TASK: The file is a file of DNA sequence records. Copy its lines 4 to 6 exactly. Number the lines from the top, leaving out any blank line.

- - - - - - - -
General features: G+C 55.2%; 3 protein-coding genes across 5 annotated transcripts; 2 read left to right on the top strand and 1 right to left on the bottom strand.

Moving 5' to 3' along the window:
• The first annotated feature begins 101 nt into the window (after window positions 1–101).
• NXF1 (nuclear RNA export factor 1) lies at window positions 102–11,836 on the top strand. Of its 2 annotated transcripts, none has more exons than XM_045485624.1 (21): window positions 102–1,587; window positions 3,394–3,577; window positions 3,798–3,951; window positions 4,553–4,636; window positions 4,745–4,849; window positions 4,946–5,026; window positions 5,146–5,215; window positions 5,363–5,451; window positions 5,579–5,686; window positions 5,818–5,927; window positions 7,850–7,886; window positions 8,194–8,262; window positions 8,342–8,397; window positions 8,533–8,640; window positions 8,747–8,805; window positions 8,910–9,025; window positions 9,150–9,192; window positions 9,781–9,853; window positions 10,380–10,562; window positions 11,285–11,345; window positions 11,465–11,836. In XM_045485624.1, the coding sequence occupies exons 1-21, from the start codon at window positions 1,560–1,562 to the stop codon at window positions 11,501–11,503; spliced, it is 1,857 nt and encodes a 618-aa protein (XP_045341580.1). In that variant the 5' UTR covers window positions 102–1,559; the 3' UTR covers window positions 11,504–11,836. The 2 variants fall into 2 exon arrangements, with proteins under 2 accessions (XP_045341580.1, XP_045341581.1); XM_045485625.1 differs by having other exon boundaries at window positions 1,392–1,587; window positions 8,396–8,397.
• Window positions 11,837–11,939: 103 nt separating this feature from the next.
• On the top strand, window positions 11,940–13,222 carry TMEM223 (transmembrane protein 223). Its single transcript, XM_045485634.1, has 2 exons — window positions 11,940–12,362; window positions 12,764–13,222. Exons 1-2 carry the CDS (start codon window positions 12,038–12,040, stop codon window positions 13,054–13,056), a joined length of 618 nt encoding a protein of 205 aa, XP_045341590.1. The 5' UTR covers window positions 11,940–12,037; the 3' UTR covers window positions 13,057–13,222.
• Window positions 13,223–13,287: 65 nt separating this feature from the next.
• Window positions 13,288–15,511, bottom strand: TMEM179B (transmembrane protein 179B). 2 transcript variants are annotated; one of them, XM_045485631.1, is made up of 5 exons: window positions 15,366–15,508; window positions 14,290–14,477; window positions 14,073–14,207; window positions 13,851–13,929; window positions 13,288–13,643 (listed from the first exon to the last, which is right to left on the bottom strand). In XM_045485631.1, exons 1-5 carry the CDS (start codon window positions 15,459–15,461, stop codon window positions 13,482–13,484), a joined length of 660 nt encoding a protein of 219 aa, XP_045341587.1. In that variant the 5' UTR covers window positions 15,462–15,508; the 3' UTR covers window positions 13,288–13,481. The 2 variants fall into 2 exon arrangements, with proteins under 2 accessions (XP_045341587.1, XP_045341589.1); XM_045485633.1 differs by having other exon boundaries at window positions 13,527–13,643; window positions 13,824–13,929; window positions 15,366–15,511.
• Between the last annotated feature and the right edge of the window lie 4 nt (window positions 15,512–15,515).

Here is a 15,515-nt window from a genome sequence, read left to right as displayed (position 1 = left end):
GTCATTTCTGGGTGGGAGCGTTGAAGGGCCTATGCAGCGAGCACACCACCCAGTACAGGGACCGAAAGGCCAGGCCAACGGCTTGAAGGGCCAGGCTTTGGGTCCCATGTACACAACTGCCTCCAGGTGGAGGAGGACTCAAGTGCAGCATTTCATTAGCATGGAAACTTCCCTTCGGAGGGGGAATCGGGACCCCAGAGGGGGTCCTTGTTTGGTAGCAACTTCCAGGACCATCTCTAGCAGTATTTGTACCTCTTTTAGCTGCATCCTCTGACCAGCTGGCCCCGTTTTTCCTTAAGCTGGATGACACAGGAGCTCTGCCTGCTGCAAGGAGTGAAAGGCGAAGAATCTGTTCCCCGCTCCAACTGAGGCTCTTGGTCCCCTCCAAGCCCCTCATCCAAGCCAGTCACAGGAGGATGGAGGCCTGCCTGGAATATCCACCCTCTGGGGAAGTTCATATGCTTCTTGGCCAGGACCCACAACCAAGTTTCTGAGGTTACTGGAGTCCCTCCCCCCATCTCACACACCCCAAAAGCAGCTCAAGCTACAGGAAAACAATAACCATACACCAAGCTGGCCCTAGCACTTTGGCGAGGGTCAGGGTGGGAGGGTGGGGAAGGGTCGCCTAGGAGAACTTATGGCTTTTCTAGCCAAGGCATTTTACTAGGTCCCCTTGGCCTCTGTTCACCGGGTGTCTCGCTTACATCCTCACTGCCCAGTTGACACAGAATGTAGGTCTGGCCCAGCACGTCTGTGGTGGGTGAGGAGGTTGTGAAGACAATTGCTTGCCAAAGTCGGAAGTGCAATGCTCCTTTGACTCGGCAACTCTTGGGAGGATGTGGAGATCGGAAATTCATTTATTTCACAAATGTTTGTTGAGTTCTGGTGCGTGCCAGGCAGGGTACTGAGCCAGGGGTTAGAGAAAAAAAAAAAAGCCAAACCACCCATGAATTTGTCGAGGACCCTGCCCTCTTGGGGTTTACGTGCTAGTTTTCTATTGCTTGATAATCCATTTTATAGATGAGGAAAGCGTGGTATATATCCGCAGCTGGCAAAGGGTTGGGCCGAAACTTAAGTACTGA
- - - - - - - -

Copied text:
• NXF1 (nuclear RNA export factor 1) lies at window positions 102–11,836 on the top strand. Of its 2 annotated transcripts, none has more exons than XM_045485624.1 (21): window positions 102–1,587; window positions 3,394–3,577; window positions 3,798–3,951; window positions 4,553–4,636; window positions 4,745–4,849; window positions 4,946–5,026; window positions 5,146–5,215; window positions 5,363–5,451; window positions 5,579–5,686; window positions 5,818–5,927; window positions 7,850–7,886; window positions 8,194–8,262; window positions 8,342–8,397; window positions 8,533–8,640; window positions 8,747–8,805; window positions 8,910–9,025; window positions 9,150–9,192; window positions 9,781–9,853; window positions 10,380–10,562; window positions 11,285–11,345; window positions 11,465–11,836. In XM_045485624.1, the coding sequence occupies exons 1-21, from the start codon at window positions 1,560–1,562 to the stop codon at window positions 11,501–11,503; spliced, it is 1,857 nt and encodes a 618-aa protein (XP_045341580.1). In that variant the 5' UTR covers window positions 102–1,559; the 3' UTR covers window positions 11,504–11,836. The 2 variants fall into 2 exon arrangements, with proteins under 2 accessions (XP_045341580.1, XP_045341581.1); XM_045485625.1 differs by having other exon boundaries at window positions 1,392–1,587; window positions 8,396–8,397.
• Window positions 11,837–11,939: 103 nt separating this feature from the next.
• On the top strand, window positions 11,940–13,222 carry TMEM223 (transmembrane protein 223). Its single transcript, XM_045485634.1, has 2 exons — window positions 11,940–12,362; window positions 12,764–13,222. Exons 1-2 carry the CDS (start codon window positions 12,038–12,040, stop codon window positions 13,054–13,056), a joined length of 618 nt encoding a protein of 205 aa, XP_045341590.1. The 5' UTR covers window positions 11,940–12,037; the 3' UTR covers window positions 13,057–13,222.